Politics Chat: Biden's Approval Ratings Fall
LULU GARCIA-NAVARRO, HOST:
Needless to say, this is not the way the White House wanted to see the summer end. It was supposed to be a time for the country to get back to normal - right? - and a time for President Joe Biden to promote the big spending plan at the heart of his domestic agenda. But instead, the crisis in Afghanistan dominated the administration's focus along with the pandemic's fourth wave. And on Friday, some disappointing economic news. Here's Biden.
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PRESIDENT JOE BIDEN: There's no question the delta variant is why today's job report isn't stronger. I know people are looking - and I was - hoping for a higher number. But next week, I'll lay out the next steps that are going to - we're going to do to combat the delta variant to address some of those fears and concerns.
GARCIA-NAVARRO: Those fears and concerns are showing up in the president's poll numbers, too. We have many questions for NPR White House correspondent Ayesha Rascoe. Good morning.
AYESHA RASCOE, BYLINE: Good morning.
GARCIA-NAVARRO: Ayesha, I mean, no way to - other than to talk about it as not a great moment for this presidency. What does the president need to do this week when he talks about specifically the pandemic?
RASCOE: This has been a top issue for voters. It's part of the reason why Biden was elected. A majority of voters still approve of how he's handled the pandemic. But the NPR/PBS NewsHour/Marist poll and other polls show that approval is slipping. The White House really hoped that the U.S. would have turned the corner by now. Back in July, they were celebrating. They had no masks. They - you know, they were talking about vaccinations. Instead, the Delta variant is spreading. Cases are up. And there are fights about masks at schools. And, you know, there is a large contingent of people who don't want to get vaccinated. The problem for the administration is that it's unclear what, if anything, can be said or announced to change that. But Biden has to give the perception and the impression that he has this under control.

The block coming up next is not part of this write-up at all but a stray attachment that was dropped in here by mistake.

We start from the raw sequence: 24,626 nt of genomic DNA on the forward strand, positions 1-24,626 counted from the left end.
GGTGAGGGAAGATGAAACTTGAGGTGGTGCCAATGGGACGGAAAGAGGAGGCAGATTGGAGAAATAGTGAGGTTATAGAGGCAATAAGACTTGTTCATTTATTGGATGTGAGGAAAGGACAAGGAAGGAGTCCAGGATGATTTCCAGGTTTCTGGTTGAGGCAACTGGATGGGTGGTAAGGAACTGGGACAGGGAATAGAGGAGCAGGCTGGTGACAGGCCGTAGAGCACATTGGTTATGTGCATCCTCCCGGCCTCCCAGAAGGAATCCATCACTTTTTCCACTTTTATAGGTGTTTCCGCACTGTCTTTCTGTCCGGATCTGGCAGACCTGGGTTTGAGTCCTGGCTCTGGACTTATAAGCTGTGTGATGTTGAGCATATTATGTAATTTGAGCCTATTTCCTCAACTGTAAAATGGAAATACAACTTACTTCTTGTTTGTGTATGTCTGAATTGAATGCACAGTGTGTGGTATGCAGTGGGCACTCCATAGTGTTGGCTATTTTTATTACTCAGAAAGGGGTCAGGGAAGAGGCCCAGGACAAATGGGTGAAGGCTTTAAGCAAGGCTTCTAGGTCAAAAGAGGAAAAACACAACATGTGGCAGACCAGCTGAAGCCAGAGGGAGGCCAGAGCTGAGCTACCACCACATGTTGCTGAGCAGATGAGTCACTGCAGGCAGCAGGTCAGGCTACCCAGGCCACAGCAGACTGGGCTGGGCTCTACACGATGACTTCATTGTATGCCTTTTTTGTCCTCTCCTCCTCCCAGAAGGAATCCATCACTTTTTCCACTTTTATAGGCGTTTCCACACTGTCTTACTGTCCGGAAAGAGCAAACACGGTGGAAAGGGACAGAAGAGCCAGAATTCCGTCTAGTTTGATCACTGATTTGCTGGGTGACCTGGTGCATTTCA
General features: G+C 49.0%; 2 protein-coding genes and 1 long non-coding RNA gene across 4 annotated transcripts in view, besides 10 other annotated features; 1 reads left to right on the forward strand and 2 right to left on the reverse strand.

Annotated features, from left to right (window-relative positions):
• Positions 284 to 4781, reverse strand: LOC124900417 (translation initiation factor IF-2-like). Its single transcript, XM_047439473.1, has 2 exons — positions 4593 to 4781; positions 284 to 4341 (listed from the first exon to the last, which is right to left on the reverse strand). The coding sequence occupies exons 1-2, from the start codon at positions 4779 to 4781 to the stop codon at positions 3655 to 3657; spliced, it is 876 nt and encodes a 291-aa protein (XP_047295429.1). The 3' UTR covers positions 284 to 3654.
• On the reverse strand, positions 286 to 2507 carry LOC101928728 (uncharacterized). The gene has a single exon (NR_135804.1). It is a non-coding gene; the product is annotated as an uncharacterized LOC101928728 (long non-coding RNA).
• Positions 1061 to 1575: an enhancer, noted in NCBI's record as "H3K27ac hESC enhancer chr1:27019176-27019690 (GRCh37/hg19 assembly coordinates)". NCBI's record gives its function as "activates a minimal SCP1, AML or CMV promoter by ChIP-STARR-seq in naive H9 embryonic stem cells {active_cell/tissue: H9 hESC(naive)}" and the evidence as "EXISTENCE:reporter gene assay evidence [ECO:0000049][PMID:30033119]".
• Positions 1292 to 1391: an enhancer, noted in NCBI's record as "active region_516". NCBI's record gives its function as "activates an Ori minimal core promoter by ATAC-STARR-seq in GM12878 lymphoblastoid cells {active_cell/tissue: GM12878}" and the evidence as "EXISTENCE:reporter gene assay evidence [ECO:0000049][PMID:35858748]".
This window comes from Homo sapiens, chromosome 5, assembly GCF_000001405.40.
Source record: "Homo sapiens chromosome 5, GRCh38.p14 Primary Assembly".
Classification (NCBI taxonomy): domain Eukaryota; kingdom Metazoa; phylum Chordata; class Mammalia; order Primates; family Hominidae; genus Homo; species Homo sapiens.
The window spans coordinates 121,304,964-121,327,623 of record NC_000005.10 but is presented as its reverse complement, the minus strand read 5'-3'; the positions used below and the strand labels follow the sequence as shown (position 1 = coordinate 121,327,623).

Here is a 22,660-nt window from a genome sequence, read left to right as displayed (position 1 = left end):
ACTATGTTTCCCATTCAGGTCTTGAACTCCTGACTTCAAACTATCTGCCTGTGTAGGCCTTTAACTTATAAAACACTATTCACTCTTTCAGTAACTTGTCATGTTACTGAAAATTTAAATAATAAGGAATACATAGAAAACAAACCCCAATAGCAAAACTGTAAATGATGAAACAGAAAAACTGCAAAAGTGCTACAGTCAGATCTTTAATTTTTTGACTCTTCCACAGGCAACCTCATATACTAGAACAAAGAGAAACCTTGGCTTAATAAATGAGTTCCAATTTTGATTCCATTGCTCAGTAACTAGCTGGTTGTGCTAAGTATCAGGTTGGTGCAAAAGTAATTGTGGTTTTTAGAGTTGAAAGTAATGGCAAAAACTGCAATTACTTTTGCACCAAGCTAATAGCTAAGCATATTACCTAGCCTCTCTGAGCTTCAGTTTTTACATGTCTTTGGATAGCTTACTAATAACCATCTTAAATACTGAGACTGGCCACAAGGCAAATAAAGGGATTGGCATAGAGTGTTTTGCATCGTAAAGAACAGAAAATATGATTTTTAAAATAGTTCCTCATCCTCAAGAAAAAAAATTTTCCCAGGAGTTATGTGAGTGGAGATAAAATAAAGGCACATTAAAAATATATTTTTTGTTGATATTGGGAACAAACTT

GARCIA-NAVARRO: Yeah, I mean, under control. But that NPR/PBS NewsHour/Marist poll shows that 61% of people also disapproved of the way Biden handled the withdrawal of troops from Afghanistan, though that's not the whole story.
RASCOE: You know, at this point, there is wide support for ending the war but not about how it ended, right? like, And it's not clear what the long-term implications will be for Biden's presidency. But right now, in this moment, it's weighing down his poll numbers. There will be a lot of focus this week on the war and its chaotic end because of the anniversary of 9/11.
On Saturday, Biden will travel to all three sites of the 9/11 attacks in New York, Pennsylvania and Virginia. Right now, the administration will have to continue to address the fact that there are still Americans and Afghans that helped troops left behind in Afghanistan and the fact that the administration is having to work with the Taliban - the people that the U.S. fought for all those years who are now in control.
GARCIA-NAVARRO: So the White House had wanted to spend time promoting the big spending proposal for infrastructure, climate, child care and other domestic priorities instead of dealing with all this. With the president's approval ratings down, I mean, does that hurt his plans for his agenda?
RASCOE: It certainly doesn't make it any easier. Biden wants to make progress this month. You know, the country is getting closer to 2022, the midterm elections. The White House and congressional Democrats do have the imperative that they want to have something to show voters to make their case that they should keep their majority. So that may push them to move. There are some big deadlines coming up for government funding and to raise the debt limit, lots of pressure to pass a package. This past week with the natural disasters, Hurricane Ida, big wildfires near Lake Tahoe, Biden has been trying to use that to make the case that the country needs to update its infrastructure in response to climate change. And he's going to be visiting New York and New Jersey this week to survey damage from flooding after Ida.
GARCIA-NAVARRO: That's NPR White House correspondent Ayesha Rascoe. Thank you very much.
RASCOE: Thank you.
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